“Everyone says this is a difficult situation and poor Hawks, poor Kings but I take the view that there are so many positives from this,” Goorjian said.
“For a lot of people this would be horrible and difficult but my team is young, new, hungry and excited. We get to put everyone under the one roof, we can do film work at night, we can eat together and Albury has provided us with an excellent place to lift [weights] and the basketball courts are excellent.
“We are using this 10 days like a boot camp to come out of this thing throwing punches for our first game when the league starts.”
The Kings expect they will be in Albury for two weeks and possibly until they head to Perth for their first game on January 15 but as with the Hawks, plans are still being finalised.
The Hawks have a young side and Goorjian believes this testing pre-season is bringing his side together.
“I’ve been blown away by these guys,” Goorjian said.
“We don’t have 32-year-old guys [with families] so there are advantages to that. Our guys are fluid, they can go out, eat a hamburger or throw down a subway, and then we can roll at practice.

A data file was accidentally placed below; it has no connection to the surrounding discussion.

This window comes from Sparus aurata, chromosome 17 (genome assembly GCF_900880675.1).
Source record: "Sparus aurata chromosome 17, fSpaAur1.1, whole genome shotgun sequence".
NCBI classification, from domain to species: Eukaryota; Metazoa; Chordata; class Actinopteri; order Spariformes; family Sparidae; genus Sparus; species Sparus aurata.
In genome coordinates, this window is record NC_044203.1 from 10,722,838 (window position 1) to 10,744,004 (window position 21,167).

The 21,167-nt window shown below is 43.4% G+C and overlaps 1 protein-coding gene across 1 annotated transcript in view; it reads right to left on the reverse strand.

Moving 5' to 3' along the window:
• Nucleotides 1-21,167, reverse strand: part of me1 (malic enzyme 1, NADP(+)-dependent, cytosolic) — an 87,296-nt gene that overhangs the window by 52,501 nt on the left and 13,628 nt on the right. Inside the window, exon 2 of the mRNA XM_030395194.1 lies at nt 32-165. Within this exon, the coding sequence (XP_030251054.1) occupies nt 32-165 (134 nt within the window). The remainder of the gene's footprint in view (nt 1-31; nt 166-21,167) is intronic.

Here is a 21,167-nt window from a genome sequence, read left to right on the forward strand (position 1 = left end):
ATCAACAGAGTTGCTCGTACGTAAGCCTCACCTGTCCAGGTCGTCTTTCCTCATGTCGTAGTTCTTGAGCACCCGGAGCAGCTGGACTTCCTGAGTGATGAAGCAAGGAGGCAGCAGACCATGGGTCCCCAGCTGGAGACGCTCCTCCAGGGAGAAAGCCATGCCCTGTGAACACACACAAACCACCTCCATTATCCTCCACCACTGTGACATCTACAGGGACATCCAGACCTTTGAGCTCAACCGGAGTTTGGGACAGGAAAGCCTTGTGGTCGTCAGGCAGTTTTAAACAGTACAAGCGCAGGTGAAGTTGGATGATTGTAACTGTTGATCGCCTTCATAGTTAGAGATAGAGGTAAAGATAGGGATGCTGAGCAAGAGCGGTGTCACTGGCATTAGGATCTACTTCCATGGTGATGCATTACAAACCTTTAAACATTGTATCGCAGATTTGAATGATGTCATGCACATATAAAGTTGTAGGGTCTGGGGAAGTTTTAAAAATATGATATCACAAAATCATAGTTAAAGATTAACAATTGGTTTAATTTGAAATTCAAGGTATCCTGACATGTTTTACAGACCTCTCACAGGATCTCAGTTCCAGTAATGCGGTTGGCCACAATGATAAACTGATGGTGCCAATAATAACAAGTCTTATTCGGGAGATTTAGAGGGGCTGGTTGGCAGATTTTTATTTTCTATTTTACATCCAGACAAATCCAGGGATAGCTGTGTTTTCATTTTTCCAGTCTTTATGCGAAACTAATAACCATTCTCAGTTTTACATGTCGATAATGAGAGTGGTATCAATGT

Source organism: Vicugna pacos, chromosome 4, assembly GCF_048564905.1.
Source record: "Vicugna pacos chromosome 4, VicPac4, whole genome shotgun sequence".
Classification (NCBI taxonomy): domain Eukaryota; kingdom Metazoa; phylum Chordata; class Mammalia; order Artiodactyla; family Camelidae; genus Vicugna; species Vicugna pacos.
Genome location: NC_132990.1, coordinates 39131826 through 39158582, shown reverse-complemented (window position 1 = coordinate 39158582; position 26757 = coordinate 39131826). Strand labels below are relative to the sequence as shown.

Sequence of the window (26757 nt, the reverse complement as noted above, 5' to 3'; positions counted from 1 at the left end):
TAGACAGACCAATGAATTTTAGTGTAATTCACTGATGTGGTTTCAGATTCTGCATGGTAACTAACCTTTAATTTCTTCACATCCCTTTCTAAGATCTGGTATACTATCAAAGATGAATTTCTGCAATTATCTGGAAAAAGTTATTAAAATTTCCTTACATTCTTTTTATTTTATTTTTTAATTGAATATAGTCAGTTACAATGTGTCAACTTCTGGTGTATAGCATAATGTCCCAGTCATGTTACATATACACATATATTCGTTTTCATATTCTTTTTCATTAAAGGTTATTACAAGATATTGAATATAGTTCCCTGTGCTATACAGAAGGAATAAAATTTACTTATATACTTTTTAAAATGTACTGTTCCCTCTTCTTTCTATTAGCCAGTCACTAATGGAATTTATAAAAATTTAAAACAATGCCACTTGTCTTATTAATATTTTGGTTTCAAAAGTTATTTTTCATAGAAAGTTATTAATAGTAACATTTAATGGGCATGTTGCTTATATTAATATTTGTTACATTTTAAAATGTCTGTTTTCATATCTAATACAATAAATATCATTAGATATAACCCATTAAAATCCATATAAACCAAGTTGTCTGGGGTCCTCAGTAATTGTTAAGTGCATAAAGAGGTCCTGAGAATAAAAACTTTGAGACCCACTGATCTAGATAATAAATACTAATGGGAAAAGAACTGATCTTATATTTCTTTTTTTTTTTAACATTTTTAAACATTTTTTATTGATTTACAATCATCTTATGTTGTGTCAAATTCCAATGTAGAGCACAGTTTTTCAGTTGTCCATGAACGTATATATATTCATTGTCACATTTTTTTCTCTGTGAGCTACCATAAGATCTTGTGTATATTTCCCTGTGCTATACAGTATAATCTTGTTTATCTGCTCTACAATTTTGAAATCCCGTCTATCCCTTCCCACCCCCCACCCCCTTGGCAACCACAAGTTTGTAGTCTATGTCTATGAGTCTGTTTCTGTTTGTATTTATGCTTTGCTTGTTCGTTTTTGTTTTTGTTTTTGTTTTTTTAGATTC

“That fires me up. Through all this, I’m excited about this and everybody knows this is no one’s fault. It’s not the NBL’s fault, these are unprecedented times and the league is doing everything they can to help us.”
Kings centre Daniel Kickert planned to share the Christmas in New South Wales with his wife and two daughters plus his Melbourne based family.
Instead the 37-year old was forced to head to Albury with his teammates on Boxing Day, he admits it is far from ideal for his family and his clubmates but he knows the Kings have to accept the changed circumstances which will likely see them in Albury for two weeks ahead of their road games against Perth Wildcats and Adelaide 36ers in round one.
The length of their stay in Albury is still being worked out by the clubs and the league.
“It’s been tough, some guys missed out on Christmas with their families, some planned to travel and get out and about with their family and friends but that didn’t happen,” Kickert said.
“But we understand the profession we are in and it’s important we keep ourselves as safe and secure as possible so we can get out and do our job.
“I spent Christmas Day with my immediate family, my two kids and my wife, my family couldn’t come up from Melbourne, they had to turn around and come back.
“We had a big trip in the Blue Mountains planned but it is what it is. We made the most of it. We had enough time to prepare for what was coming and make the most of the day together as a family.”
NBL clubs have faced a long and trying off-season since last campaign ended in March with the season delayed until January from its usual tip-off in October.
But Kickert said the Kings were not making excuses.
“We go in with the understanding that it’s easy to make excuses and let scenarios like this weigh you down,” Kickert said.
“But heading into these sessions, we have made a concerted effort to make sure that doesn’t happen.”
Roy Ward is a Sports writer for The Age.